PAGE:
Highly purified preparations of RNA prepared from mature ovarian eggs of Rana catesbeiana contain at least two gross fractions of RNA: one that is soluble in cold 0.5 M perchloric acid (acid-soluble RNA) and another that is insoluble in the same concentration of acid (acid-insoluble RNA). Each Comprises roughly 50 per cent of the total RNA. The two RNA fractions are distinct not only in solubility characteristics but in nucleotide composition as well. A procedure has been developed for the mass isolation of structures morphologically similar to the nucleoli of mature ovarian eggs. These structures contain no DNA, from 8 to 17 per cent RNA, and a large amount of protein. The distribution of P32 in the mononucleotides of cytoplasmic RNA, nuclear RNA, and nucleolar RNA shows that the mononucleotide compositions, based on counts, of nuclear RNA and nucleolar RNA are essentially the same. Nucleolar RNA apparently contains a major component (compound X) which superficially resembles uridylic acid and may be pse...
A major goal of research in ecology and evolution is to explain why species richness varies across habitats, regions, and clades. Recent reviews have argued that species richness patterns among regions and clades may be explained by "ecological limits" on diversity over time, which are said to offer an alternative explanation to those invoking speciation and extinction (diversification) and time. Further, it has been proposed that this hypothesis is best supported by failure to find a positive relationship between time (e.g., clade age) and species richness. Here, I critically review the evidence for these claims, and propose how we might better study the ecological and evolutionary origins of species richness patterns. In fact, ecological limits can only influence species richness in clades by influencing speciation and extinction, and so this new "alternative paradigm" is simply one facet of the traditional idea that ecology influences diversification. The only direct evidence for strict ecological limits on richness (i.e., constant diversity over time) is from the fossil record, but many studies cited as supporting this pattern do not, and there is evidence for increasing richness over time. Negative evidence for a relationship between clade age and richness among extant clades is not positive evidence for constant diversity over time, and many recent analyses finding no age-diversity relationship were biased to reach this conclusion. More comprehensive analyses strongly support a positive age-richness relationship. There is abundant evidence that both time and ecological influences on diversification rates are important drivers of both large-scale and small-scale species richness patterns. The major challenge for future studies is to understand the ecological and evolutionary mechanisms underpinning the relationships between time, dispersal, diversification, and species richness patterns.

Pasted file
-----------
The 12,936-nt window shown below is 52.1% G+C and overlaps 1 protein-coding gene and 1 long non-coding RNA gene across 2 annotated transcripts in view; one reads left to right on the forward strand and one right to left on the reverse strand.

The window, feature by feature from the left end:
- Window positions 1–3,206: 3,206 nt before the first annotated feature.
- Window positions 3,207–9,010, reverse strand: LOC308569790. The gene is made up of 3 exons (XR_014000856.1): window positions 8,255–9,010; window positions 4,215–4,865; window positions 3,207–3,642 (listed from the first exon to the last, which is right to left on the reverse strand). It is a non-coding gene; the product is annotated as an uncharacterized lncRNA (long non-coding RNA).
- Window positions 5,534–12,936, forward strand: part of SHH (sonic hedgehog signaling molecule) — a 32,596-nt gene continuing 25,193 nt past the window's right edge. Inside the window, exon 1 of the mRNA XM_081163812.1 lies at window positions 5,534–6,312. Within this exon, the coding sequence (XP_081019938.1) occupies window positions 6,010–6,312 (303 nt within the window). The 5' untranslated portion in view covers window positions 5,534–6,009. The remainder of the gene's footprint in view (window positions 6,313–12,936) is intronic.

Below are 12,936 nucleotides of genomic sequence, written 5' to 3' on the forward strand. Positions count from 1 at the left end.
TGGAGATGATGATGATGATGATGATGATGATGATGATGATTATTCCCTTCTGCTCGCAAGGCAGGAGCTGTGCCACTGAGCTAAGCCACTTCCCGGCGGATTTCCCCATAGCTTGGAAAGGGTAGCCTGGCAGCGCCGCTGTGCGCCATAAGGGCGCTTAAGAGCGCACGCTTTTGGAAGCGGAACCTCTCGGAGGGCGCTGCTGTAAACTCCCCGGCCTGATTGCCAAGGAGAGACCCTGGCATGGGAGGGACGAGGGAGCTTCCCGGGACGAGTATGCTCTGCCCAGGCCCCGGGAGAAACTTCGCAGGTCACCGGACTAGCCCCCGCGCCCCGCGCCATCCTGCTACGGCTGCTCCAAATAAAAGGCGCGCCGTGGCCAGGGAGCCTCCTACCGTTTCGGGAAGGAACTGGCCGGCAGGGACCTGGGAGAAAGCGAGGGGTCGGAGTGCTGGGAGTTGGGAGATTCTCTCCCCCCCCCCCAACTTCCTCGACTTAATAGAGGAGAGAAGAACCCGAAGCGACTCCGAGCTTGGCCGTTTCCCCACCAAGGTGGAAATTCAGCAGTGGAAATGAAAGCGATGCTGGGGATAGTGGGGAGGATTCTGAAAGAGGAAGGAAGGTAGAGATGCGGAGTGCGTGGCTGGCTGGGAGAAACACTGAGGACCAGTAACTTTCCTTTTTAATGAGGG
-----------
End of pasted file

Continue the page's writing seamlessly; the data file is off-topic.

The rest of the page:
Many of the 200 or so non-protein amino acids synthesized by higher plants are related structurally to the constituents of common proteins. L-Canavanine, the guanidinooxy structural analogue of L-arginine, is representative of this group. It has provided valuable insight into the biological effects and the mode of action of non-protein amino acids which acts as analogues of the protein amino acids. The arginyl-tRNA synthetases of numerous canavanine-free species charge canavanine, and canavanine is subsequently incorporated into the nascent polypeptide chain. Production of canavanine-containing proteins ultimately can disrupt critical reactions of RNA and DNA metabolism as well as protein synthesis. Canavanine also affects regulatory and catalytic reactions of arginine metabolism, arginine uptake, formation of structural components, and other cellular precesses. In these ways, canavanine alters essential biochemical reactions and becomes a potent antimetabolite of arginine in a wide spectrum of species. These deleterious properties of canavanine render it a highly toxic secondary plant constituent that probably functions as an allelochemic agent that deters the feeding activity of phytophagous insects and other herbivores.